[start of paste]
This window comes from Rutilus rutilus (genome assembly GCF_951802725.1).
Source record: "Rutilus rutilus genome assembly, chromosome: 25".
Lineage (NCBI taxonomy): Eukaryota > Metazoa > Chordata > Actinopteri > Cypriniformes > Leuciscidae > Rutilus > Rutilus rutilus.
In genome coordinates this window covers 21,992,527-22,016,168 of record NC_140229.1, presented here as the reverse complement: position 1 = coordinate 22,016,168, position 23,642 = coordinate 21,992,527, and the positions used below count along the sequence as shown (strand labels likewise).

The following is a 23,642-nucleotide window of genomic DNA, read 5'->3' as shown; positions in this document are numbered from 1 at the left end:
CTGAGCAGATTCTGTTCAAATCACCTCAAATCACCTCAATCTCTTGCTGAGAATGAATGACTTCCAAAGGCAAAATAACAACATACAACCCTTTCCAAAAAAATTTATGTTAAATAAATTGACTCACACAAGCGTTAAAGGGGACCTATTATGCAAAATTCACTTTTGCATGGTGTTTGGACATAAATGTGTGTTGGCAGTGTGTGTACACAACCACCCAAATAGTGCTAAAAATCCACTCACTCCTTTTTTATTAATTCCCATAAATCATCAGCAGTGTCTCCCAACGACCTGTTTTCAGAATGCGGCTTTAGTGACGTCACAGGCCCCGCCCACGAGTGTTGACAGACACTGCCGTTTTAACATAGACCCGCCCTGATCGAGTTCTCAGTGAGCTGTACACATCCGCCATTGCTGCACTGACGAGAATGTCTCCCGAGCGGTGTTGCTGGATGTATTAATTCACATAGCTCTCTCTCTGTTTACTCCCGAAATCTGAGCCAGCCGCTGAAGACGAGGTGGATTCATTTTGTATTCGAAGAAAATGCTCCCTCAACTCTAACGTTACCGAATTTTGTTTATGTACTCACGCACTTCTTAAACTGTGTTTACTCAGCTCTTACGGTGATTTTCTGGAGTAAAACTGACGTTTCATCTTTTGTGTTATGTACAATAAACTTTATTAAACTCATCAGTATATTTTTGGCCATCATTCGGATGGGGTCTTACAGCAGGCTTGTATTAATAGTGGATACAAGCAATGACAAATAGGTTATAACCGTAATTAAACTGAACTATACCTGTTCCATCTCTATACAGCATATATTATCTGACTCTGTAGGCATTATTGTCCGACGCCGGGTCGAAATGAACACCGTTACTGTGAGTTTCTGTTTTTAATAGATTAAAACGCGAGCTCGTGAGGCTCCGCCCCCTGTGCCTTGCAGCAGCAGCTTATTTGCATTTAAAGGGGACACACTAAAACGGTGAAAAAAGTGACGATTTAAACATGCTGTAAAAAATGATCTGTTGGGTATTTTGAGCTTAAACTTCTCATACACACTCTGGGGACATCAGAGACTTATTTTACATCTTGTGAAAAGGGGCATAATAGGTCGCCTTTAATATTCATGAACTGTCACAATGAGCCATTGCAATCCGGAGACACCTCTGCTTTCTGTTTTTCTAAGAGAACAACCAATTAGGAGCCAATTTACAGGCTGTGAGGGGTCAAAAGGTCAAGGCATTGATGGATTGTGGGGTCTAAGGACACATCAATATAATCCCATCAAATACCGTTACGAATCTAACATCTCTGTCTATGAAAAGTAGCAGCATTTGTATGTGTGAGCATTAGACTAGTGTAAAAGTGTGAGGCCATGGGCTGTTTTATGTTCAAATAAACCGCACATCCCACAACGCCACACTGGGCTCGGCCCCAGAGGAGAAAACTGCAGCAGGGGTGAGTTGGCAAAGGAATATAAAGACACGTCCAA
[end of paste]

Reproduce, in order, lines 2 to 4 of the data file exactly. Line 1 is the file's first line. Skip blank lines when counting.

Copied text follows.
Source record: "Rutilus rutilus genome assembly, chromosome: 25".
Lineage (NCBI taxonomy): Eukaryota > Metazoa > Chordata > Actinopteri > Cypriniformes > Leuciscidae > Rutilus > Rutilus rutilus.
In genome coordinates this window covers 21,992,527-22,016,168 of record NC_140229.1, presented here as the reverse complement: position 1 = coordinate 22,016,168, position 23,642 = coordinate 21,992,527, and the positions used below count along the sequence as shown (strand labels likewise).